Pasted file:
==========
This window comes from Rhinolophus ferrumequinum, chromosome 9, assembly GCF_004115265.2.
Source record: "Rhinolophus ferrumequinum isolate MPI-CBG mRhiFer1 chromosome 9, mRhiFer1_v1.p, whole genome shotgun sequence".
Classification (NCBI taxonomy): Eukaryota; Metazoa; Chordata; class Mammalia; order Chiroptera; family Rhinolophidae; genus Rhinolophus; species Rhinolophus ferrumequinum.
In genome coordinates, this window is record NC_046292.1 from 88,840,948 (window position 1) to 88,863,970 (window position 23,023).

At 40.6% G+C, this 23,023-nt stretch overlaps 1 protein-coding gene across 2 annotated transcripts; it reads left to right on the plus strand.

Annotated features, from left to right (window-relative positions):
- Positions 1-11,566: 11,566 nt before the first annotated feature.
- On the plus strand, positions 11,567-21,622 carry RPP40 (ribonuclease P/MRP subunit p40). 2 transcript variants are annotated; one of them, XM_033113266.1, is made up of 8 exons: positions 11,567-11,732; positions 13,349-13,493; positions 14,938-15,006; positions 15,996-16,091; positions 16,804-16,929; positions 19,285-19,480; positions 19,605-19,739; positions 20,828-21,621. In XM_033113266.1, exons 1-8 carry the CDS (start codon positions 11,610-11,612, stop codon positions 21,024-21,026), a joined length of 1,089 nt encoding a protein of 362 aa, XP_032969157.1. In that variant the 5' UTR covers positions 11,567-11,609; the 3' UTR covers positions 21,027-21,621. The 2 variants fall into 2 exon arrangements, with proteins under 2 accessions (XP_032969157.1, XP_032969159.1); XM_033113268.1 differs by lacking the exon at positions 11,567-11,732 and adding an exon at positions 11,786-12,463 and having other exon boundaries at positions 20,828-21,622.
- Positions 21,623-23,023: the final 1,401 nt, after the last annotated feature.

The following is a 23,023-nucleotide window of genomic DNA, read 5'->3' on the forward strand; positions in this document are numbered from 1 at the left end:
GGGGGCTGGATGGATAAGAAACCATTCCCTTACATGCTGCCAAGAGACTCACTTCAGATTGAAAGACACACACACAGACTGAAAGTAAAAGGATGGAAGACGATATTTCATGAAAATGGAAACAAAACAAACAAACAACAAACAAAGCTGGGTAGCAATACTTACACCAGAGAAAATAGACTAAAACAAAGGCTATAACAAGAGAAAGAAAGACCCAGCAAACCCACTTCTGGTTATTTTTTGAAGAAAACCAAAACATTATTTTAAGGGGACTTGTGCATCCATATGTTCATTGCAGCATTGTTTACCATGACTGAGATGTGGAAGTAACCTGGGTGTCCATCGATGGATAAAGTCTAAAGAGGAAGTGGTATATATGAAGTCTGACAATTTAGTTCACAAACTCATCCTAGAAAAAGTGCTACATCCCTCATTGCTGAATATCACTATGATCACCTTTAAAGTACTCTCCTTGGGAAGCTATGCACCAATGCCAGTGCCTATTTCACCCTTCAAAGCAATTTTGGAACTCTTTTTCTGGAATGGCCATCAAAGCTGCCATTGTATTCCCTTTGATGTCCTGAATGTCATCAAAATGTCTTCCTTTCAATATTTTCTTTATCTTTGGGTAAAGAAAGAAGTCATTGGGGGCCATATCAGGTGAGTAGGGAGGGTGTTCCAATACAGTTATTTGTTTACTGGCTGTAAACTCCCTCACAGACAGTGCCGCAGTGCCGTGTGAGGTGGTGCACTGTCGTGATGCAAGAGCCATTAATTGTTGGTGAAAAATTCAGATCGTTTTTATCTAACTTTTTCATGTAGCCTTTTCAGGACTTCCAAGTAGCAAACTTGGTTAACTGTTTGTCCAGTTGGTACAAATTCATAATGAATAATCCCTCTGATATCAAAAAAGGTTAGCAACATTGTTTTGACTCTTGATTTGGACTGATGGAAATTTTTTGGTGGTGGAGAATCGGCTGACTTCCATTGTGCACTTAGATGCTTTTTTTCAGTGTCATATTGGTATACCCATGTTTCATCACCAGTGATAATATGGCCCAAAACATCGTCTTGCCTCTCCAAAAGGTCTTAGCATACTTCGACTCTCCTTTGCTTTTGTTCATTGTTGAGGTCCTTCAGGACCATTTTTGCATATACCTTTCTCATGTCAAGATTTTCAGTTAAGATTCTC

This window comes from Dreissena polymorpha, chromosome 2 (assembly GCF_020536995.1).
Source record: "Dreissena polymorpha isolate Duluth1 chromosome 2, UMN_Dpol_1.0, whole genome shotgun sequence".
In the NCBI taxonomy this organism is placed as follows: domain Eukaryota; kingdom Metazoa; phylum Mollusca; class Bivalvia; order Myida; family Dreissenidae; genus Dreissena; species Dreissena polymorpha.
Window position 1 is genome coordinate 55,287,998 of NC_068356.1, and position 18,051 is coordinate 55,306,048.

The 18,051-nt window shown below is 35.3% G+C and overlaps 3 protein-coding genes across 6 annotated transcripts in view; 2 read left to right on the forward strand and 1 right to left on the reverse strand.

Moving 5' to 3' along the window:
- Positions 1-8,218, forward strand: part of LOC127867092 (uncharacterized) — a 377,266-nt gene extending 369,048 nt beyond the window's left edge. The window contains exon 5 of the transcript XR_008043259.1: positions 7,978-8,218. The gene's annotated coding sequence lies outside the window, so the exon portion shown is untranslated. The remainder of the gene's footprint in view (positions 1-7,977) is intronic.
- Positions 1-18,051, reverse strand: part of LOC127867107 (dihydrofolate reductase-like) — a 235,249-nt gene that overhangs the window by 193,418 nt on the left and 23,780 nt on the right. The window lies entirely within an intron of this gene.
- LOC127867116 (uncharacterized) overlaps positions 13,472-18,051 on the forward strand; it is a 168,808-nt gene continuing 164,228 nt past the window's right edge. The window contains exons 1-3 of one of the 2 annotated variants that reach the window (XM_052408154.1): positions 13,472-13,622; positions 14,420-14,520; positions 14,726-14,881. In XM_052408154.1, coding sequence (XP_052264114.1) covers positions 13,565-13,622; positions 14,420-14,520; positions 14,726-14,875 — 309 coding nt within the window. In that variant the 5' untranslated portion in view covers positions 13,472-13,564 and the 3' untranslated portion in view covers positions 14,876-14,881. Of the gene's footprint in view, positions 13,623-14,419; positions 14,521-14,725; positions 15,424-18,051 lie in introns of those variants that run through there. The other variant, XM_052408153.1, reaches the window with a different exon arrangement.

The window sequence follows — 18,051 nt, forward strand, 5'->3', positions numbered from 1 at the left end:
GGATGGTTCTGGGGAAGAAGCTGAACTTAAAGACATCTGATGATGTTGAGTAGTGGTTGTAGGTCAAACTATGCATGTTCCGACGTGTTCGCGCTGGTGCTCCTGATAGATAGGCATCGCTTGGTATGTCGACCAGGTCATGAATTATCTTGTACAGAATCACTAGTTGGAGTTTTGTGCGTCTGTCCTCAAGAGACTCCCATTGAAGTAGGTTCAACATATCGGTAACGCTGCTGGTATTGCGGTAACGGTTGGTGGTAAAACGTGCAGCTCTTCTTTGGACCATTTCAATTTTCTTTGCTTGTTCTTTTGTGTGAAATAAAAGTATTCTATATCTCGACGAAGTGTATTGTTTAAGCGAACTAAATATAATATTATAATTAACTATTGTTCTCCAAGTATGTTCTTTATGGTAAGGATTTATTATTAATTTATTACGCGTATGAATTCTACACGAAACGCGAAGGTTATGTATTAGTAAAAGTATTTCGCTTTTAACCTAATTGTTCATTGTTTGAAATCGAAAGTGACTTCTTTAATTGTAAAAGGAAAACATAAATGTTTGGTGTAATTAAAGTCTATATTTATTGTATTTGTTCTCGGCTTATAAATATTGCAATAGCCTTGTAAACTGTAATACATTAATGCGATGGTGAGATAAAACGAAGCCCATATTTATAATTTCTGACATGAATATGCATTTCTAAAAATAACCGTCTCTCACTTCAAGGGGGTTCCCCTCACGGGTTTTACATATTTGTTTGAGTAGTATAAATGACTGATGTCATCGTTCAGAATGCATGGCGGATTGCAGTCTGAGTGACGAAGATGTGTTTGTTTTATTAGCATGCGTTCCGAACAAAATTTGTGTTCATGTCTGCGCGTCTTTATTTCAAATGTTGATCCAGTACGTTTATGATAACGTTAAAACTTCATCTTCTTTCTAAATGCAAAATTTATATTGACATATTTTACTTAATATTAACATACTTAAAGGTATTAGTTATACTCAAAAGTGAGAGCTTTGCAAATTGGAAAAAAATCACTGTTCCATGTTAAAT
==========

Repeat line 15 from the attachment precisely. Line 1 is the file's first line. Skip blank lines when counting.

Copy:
Window position 1 is genome coordinate 55,287,998 of NC_068356.1, and position 18,051 is coordinate 55,306,048.